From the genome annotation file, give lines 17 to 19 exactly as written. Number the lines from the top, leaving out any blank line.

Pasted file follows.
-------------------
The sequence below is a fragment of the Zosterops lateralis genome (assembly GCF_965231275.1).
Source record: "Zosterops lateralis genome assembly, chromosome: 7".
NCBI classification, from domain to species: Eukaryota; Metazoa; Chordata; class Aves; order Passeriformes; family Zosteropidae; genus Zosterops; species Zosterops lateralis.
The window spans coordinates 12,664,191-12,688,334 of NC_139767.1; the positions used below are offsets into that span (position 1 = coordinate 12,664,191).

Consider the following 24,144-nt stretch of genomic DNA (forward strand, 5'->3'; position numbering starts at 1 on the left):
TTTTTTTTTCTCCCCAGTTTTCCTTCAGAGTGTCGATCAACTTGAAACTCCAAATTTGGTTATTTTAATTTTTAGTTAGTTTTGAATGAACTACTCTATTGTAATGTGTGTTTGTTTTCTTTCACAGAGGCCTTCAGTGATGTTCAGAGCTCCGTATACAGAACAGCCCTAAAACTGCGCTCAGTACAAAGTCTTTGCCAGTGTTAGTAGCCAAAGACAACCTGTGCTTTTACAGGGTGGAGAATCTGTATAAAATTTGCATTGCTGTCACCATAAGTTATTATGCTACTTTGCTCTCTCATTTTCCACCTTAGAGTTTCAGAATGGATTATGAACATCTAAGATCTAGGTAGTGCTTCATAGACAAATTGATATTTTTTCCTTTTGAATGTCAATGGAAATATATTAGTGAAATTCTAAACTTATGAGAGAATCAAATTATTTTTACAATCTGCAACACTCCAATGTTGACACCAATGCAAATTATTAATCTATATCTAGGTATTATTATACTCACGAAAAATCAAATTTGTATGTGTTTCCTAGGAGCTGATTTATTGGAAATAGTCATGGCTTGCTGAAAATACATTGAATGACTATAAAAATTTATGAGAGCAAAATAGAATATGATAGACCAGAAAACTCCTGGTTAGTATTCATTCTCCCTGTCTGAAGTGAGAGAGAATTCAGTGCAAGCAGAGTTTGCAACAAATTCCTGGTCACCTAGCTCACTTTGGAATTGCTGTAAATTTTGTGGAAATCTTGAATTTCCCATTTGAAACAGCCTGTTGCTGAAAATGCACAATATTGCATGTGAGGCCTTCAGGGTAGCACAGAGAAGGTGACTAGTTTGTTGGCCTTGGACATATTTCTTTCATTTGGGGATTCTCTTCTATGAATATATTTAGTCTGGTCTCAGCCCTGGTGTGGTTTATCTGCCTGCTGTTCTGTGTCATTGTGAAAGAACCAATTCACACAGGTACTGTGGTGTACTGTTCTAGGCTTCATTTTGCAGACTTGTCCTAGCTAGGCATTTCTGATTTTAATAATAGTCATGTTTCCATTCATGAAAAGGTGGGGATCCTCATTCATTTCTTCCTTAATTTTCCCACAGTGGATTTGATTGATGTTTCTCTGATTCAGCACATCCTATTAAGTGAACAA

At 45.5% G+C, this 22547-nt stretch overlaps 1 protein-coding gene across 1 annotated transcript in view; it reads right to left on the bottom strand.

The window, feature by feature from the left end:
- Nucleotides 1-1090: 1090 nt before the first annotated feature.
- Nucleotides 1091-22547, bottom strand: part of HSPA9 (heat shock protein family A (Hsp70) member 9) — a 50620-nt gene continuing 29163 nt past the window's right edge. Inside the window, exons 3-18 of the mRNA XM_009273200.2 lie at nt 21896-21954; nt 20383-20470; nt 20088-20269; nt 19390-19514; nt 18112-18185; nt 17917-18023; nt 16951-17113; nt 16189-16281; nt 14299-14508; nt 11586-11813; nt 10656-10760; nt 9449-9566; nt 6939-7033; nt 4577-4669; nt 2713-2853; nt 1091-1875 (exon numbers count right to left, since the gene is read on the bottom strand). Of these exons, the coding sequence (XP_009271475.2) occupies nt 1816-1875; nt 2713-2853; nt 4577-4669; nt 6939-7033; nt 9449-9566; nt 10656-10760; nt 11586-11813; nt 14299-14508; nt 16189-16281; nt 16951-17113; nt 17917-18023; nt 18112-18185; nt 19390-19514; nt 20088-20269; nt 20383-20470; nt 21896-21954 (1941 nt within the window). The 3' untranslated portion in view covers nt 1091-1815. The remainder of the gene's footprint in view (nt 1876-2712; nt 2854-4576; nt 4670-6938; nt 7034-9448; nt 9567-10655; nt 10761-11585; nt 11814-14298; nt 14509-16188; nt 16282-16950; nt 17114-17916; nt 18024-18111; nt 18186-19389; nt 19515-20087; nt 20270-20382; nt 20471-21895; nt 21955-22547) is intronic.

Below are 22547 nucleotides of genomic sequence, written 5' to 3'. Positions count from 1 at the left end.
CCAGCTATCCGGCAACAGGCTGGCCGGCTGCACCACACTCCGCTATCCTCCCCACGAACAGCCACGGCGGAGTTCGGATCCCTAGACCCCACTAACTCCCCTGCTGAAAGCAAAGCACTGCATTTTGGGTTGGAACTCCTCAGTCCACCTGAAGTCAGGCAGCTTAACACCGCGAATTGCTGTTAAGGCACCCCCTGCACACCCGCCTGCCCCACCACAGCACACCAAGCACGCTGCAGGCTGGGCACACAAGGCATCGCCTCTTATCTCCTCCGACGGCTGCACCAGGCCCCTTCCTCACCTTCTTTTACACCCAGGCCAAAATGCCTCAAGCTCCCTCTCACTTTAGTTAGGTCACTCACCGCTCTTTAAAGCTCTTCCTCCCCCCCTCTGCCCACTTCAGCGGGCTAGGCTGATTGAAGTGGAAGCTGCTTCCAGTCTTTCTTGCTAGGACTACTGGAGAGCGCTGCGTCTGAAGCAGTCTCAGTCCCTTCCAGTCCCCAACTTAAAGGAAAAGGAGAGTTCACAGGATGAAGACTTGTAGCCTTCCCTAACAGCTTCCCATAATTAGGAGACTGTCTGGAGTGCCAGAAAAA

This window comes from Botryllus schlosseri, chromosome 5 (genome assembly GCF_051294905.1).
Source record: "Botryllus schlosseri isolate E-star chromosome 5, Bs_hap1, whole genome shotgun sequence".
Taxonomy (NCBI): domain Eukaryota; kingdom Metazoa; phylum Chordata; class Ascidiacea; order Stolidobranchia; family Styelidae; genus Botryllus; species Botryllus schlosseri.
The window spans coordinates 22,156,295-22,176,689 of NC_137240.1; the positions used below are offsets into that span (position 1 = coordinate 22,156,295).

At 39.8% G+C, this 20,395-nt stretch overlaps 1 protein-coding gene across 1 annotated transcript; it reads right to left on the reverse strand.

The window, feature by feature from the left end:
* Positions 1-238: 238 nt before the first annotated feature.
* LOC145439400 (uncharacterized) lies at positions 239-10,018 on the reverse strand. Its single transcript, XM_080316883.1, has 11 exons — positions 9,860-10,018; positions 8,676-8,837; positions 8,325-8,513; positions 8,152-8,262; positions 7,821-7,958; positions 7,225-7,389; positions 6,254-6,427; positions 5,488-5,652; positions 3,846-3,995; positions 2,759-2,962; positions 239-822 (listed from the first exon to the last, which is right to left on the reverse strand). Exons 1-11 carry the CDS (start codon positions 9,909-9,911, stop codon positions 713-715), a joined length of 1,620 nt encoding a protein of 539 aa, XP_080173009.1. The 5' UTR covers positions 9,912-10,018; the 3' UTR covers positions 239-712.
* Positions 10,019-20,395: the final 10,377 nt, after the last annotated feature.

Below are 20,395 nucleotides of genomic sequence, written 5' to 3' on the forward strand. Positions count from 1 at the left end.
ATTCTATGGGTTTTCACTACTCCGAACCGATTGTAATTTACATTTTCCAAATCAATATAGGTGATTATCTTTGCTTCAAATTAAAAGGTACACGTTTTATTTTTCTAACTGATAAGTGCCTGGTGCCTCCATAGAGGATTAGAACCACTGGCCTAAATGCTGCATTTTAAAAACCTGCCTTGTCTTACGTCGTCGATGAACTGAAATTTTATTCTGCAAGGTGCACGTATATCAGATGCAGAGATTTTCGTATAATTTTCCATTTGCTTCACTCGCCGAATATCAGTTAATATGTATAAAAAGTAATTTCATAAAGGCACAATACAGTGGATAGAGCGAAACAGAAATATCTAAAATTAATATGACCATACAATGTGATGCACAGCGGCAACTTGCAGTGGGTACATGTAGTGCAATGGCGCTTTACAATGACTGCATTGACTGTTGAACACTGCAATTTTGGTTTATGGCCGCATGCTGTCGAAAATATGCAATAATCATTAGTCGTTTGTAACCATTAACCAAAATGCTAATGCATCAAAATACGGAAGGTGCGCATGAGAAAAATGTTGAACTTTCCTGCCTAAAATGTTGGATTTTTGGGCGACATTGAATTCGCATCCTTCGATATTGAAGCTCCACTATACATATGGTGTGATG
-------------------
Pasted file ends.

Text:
At 39.8% G+C, this 20,395-nt stretch overlaps 1 protein-coding gene across 1 annotated transcript; it reads right to left on the reverse strand.

The window, feature by feature from the left end:
* Positions 1-238: 238 nt before the first annotated feature.